We’ve come a long way since the days of Atari 2600’s Combat! Competitive remote control robot combat gets amped with augmented reality in the new MekaMon experience. It’s videogaming meets remote control robots. After over three years of development and 27 builds, Reach Robotics has crafted MekaMon. MekaMon uses your smartphone or TV to overlay graphic effects on the spider-like robots. Check out the action video segment below to see how MekaMon robots virtually launch missles and create explosion effects for a blended reality gaming experience that looks like no other.
Combat modes are available for single or multi-player. Single-player campaigns embark your MekaMon on a campaign where experience and upgrades can be earned for battling. Multiplayer mode include gametypes like Last Man Standing, Tug of War and others. Reach Robotics also notes that more than one smartphone can connect to the robots for co-op play. Spectators can also enjoy the augmented battle through TV casting.
“At the root of everything we build is the premise that gaming is an experience that goes beyond a screen. We imagine a world where things come to life in front of you,” says Silas Adekunle, CEO and cofounder of Reach Robotics. “Our inspiration came from building robots in STEM classes with underprivileged students in the U.K., and while we got our humble start there — we’re ready to introduce a new twist on hardware and video games and unleash our battling robots.”
Another cool factor is that physical pieces of the MekaMon can be swapped out to “add weapons or shields, enabling the creation of aggressive, defensive or technical specialists.” Infrared tracking and a smartphone provide the control scheme. A MekaMon weighs about 2.2 pounds and runs for about one hour per charge.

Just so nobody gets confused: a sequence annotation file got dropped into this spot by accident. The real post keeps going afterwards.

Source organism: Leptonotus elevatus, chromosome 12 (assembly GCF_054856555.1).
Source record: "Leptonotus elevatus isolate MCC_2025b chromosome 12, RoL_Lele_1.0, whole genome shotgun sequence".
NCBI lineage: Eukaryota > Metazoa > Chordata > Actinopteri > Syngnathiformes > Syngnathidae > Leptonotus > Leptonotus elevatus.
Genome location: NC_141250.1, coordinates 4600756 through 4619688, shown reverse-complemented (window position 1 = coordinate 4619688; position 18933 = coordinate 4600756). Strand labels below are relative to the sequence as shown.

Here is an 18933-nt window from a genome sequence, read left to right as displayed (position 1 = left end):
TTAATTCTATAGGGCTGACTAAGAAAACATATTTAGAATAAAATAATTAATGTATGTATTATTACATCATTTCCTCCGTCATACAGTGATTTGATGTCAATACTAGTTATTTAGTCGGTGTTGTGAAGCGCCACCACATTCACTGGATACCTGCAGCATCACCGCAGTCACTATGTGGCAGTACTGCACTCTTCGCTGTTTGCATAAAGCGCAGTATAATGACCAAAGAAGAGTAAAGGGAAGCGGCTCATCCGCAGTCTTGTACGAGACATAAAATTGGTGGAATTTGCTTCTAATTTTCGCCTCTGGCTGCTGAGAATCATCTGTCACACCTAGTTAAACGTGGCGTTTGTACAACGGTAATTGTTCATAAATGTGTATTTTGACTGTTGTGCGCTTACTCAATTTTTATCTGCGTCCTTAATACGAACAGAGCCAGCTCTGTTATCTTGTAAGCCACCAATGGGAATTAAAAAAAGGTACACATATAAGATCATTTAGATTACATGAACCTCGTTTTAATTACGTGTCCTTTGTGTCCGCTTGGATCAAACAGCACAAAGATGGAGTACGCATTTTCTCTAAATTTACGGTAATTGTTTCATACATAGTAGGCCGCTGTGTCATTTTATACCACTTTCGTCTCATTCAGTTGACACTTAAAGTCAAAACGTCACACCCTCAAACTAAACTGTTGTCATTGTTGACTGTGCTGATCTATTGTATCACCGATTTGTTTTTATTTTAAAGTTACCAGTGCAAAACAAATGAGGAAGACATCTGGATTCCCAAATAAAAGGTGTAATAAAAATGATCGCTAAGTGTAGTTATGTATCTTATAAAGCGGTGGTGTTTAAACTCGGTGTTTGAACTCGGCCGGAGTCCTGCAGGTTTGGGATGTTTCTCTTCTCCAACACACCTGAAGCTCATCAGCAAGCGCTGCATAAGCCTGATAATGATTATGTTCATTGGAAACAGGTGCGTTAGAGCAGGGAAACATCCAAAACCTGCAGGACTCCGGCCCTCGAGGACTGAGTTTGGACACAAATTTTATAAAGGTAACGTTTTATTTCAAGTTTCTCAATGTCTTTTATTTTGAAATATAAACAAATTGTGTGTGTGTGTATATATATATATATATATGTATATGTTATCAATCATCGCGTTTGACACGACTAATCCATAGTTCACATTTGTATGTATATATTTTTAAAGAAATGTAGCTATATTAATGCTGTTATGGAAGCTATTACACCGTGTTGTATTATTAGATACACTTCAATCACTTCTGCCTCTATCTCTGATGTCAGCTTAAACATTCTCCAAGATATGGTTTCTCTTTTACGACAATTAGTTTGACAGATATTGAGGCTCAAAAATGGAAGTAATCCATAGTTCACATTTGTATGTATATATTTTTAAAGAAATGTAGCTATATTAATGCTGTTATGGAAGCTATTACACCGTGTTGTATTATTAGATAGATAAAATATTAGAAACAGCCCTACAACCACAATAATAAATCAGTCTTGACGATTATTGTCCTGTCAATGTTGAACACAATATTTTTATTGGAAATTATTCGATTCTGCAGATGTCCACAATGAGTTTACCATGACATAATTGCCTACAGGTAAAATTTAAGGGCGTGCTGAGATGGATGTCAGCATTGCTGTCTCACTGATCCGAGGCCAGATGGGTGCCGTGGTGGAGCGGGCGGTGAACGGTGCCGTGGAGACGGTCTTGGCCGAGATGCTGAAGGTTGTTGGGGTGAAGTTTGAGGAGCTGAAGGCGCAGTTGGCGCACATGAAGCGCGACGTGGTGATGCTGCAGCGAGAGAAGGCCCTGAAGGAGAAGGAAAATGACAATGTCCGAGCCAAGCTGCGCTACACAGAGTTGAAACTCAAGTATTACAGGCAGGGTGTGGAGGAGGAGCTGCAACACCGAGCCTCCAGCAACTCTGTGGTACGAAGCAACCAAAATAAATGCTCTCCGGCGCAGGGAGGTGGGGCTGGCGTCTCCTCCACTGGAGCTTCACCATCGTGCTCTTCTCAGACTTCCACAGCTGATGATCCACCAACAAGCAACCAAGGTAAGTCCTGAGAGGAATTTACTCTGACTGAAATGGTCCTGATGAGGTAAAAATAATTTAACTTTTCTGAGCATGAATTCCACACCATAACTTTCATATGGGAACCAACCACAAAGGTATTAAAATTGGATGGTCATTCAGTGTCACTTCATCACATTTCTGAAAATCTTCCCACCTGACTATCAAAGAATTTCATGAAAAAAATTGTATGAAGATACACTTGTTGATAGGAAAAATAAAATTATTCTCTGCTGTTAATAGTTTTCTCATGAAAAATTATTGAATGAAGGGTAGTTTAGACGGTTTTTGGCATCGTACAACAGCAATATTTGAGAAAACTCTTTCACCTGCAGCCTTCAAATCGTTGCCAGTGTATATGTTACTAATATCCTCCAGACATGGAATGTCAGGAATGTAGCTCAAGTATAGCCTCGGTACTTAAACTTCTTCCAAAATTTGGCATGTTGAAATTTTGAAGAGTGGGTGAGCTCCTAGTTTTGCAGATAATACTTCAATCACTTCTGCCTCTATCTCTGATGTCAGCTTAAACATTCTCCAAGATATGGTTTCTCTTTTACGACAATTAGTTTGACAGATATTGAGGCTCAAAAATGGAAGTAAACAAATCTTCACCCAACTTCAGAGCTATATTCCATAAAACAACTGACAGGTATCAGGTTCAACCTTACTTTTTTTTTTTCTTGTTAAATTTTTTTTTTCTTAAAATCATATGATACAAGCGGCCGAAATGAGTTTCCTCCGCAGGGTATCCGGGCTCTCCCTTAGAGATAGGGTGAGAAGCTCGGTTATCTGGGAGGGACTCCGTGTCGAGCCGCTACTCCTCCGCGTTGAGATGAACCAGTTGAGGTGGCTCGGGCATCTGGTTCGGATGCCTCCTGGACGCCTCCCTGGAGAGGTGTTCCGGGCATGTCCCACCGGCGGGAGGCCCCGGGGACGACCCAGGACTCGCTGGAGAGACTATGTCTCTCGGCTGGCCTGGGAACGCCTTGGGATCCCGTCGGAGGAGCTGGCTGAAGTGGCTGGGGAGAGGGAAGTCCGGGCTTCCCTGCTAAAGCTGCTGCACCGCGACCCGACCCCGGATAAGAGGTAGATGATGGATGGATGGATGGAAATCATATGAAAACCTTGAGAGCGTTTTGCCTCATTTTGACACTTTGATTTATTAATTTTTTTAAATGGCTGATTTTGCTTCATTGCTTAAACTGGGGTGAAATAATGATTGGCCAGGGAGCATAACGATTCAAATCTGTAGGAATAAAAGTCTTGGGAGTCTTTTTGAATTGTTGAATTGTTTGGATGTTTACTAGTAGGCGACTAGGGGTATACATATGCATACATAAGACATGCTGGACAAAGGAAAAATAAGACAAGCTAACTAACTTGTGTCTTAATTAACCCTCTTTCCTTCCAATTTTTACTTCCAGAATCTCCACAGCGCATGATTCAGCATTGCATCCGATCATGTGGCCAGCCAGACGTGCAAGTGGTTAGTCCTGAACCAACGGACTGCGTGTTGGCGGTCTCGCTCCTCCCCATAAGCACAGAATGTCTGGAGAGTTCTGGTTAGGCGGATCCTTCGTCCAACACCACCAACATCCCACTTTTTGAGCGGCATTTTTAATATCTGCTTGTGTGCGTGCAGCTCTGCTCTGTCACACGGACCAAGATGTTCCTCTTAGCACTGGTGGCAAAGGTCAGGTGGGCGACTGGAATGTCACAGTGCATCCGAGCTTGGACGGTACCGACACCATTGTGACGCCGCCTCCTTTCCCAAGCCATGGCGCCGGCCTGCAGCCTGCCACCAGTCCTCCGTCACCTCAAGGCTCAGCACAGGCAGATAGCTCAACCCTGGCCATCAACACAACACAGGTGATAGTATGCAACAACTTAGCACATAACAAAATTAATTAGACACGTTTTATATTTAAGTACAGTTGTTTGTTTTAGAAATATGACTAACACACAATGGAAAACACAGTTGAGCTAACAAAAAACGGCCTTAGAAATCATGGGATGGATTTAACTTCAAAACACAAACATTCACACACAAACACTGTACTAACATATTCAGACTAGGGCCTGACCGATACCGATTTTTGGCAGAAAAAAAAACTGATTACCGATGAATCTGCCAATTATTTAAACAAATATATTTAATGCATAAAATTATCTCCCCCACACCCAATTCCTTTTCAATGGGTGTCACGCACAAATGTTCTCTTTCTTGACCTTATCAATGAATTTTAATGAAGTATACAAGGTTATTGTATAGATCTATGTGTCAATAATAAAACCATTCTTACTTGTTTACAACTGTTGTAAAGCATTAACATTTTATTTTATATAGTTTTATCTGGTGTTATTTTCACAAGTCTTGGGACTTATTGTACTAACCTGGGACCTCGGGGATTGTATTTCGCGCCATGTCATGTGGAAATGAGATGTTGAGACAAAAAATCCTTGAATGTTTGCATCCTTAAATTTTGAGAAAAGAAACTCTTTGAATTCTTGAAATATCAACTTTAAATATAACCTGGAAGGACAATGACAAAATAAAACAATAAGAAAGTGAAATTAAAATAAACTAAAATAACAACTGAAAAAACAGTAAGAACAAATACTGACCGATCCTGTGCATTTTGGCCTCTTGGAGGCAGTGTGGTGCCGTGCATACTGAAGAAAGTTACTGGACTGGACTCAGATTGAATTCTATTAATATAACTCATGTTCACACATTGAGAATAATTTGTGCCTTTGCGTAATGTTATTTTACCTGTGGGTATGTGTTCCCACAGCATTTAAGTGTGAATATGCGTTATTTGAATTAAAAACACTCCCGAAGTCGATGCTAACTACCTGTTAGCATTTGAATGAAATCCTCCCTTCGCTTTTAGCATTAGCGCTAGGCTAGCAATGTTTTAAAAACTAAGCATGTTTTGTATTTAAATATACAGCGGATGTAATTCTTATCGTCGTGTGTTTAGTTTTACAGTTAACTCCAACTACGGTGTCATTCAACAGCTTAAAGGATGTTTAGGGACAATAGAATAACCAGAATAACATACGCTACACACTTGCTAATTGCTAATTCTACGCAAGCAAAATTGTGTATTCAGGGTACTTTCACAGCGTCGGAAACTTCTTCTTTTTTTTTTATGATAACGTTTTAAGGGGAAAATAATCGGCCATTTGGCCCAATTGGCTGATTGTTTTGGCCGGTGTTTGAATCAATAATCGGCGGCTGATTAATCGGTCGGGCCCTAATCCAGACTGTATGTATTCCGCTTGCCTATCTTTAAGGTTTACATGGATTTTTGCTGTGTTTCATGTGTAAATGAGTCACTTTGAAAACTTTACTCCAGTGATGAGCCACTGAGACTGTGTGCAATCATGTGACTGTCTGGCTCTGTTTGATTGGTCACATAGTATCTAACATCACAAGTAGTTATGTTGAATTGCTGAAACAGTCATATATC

MekaMon is available to order now (website currently says shipping in January 2017) in a single or dual pack from MekaMon.com, in a variety of styles. Make sure to check the website for the latest price, which is currently discounted for the holiday. The first 500 orders are entitled to perks in the MekAcademy, which includes exclusive and early content. Looks like a promising new way to have fun with competitive gaming. Hope to bring you more details on the gameplay experience of MekaMon!
It’s about that time to wrap up another year of gaming – and tear up the gaming goodness! Whichever platform you get your gaming fix from, 2016 delivers many new options. Now is the time to grab some great video game system bundles, amazing breakout VR experiences, bleeding-eye graphic FPSes, and geek-out on gaming goodies. Keep it bookmarked here as game deals (hello, Black Friday!), last minute new game releases, special video game bundles and gaming goods will be updated in the weeks ahead.
Obviously this isn’t the end-all video game list – just a few biggies that are available now for your gaming appetite (ahem, if you can find the elusive NES 8-bit revival). Have any suggestions for the holiday gaming list? Send an email to email@example.com for possible inclusion in this GamingBits 2016 Holiday Video Game Gift Guide!
Make sure to follow @GamingBits on Twitter for the latest holiday video game and Black Friday deals as they happen during the week of November 21, 2016.
Geek Fuel What’s in the box?!?! A gaming and sci-fi bundle of goodies! Geek Fuel is the ultimate inner-geek care package, which you can delight in giving (or receiving) all year long. Geek Fuel packs a meticulous box of themed goodies that include items such as t-shirts, mugs, pins, and even video game download codes – at least a $50 value in a box! See these pictures for an example of the awesome items packed into a month’s delivery box. It’s the surprise gift that gives all year long, one which any fan of sci-fi, fantasy, comics and/or gaming will surely love! Thanks to Geek Fuel for the samples pictured here and the heads up on the awesomeness.